Thus most Americans believed that this vision of a transcontinental United States — the great New Greece of the Western world — was right and natural. Yet disaster might follow unless roads were built and systems of intercommunication established between the Atlantic and the Pacific. Senator Benton's daring proposals for a canal-and‑portage between St. Louis and Oregon would achieve more than a "trade route to India"; the peace and harmony of that future "United States of North America" would depend on some type of throughway across the Rockies and the Great American Desert.
Amos Eaton, John Stevens, John B. Jervis and other professional engineers endorsed the theory. But they were beginning to realize that this Westward destiny of the United States seemed to operate on a strange new system of timetabling. A code had shaped, invention by invention, for four decades. Unlike the hour-and‑minute timetables of the stagecoaches, canalboats, packets and mail carriers, the United States' surge West was being scheduled by a timetable of new machines.
The Yankee tinkerer, Eli Whitney, first demonstrated this in 1793 when his invention of the "cotton (en)gin' " enabled a speedy processing of short-staple "upland" cotton, so sent p14 thousands of planters into the virgin deltalands of Alabama, Mississippi and Kentucky. Again, in 1797, Whitney shaped another timetable tool of Western destiny by inventing a rifle with interchangeable parts. The succeeding development of the machine tool and the assembly line influenced both commercial and military ventures west across Ohio, Indiana and Illinois.
Young Robert Fulton levered the frontier on to the fall lines of the Mississippi, Red, Arkansas and Missouri rivers in 1807 when his steamboat Clermont successfully chuffed up the Hudson from New York to Albany in thirty-two hours.
After 1815, civil engineers in Maryland, Pennsylvania and Ohio created a fourth machine digit in the timetable by constructing the crushed-stone tollway of the National Road over the Alleghanies to the Ohio and Indiana prairies. Promptly the wagon builders of Pennsylvania adapted their great-wheeled, boat-bodied Conestoga wagons for use as freight carriers on this "pike." By 1830, Missourians were using them, under the nickname of "prairie schooners," to haul goods on the Santa Fe Trail.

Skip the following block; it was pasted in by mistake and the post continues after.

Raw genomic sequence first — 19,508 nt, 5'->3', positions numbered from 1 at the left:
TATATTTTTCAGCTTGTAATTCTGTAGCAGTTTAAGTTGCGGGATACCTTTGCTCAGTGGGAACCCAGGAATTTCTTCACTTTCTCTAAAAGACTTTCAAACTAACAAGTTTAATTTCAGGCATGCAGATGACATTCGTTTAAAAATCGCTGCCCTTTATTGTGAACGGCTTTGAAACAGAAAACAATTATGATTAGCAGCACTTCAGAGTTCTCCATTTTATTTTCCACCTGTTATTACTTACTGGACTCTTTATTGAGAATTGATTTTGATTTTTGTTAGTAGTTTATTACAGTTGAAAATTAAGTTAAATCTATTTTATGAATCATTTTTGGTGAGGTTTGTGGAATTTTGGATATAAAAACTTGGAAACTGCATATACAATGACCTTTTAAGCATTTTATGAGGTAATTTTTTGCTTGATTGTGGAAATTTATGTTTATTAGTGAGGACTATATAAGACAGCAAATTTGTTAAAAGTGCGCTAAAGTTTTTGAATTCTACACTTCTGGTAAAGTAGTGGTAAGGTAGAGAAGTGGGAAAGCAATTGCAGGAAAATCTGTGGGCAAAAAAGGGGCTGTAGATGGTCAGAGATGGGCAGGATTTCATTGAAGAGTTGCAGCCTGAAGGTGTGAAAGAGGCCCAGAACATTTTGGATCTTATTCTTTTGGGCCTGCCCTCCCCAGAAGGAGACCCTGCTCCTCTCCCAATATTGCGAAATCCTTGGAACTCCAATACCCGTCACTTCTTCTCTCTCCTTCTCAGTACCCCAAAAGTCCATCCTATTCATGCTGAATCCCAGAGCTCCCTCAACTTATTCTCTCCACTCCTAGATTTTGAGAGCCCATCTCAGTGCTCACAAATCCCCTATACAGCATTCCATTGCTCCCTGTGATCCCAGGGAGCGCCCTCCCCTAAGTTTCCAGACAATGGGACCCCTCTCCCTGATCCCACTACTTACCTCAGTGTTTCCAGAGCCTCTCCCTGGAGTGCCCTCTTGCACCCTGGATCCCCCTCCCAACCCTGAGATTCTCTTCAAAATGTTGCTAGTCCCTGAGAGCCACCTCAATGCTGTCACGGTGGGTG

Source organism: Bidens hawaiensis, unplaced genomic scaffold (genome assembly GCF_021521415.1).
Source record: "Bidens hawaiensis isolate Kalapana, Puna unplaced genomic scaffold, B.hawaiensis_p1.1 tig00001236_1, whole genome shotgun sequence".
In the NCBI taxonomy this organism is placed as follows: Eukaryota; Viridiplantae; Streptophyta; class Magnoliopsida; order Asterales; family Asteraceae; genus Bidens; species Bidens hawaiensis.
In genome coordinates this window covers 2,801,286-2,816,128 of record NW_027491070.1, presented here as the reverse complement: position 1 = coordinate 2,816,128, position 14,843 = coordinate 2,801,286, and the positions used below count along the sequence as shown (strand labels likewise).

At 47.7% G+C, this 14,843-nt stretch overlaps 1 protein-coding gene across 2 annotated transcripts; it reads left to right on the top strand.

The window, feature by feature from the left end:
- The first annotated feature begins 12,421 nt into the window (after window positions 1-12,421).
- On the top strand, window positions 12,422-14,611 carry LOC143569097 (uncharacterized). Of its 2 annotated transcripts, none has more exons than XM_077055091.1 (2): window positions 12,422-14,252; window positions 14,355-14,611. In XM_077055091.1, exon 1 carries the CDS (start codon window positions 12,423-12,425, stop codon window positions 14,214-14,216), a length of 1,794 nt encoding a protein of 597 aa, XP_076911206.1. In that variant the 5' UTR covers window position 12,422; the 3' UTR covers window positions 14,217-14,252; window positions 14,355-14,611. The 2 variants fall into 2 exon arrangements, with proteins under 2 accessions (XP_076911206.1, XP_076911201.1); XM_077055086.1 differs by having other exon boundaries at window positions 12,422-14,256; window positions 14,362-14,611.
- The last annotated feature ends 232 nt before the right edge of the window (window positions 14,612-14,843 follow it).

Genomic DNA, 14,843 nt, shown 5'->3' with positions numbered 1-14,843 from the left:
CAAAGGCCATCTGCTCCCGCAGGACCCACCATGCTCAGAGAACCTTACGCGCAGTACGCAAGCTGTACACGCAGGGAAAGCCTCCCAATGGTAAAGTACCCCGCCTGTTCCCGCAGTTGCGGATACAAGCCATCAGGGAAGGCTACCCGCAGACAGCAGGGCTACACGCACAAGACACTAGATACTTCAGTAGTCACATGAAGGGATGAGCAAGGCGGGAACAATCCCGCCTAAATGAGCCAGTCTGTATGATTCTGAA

In 1825, New Yorkers made new farms and trade centers possible as far west as Wisconsin and the Lake Superior borderlands of the Sioux by dredging the Erie Canal up their Mohawk River Valley and creating a shipping route between the Hudson and the Great Lakes.
In 1834, Cyrus McCormick and Obed Hussey invented reaping machines that permitted the rapid harvesting of grain and opened the prairies west from Indiana to the potential of the world's largest and richest wheat belt.
Concurrently, scores of machine tinkerers searched for two other machines that could enable McCormick-Hussey reapers to swirl on across all the West. The first would be a plow sturdy enough to rip though the prairies' tough shield of grass and weed roots. The second must be a windmill, or similar pump, that could tap the water known to exist •50 to 300 feet below the prairies. A sod-buster plow and a deep-level water pump p15 would enable Americans to transform the Great Desert to a 2,000‑mile vista of rich farms and trade centers.
Eaton, Jervis, Stevens and a growing corps of professional engineers were convinced that the creation and perpetuation of a transcontinental United States would come via this technologic timetable of new machines. This would enable the economic development, quick communication, high living standards, and the enrichment of individual freedoms essential to a strong union of states and territories. And right now, they suspected, the greatest of all machines for Western destiny and the coherencies of true union might be about to appear.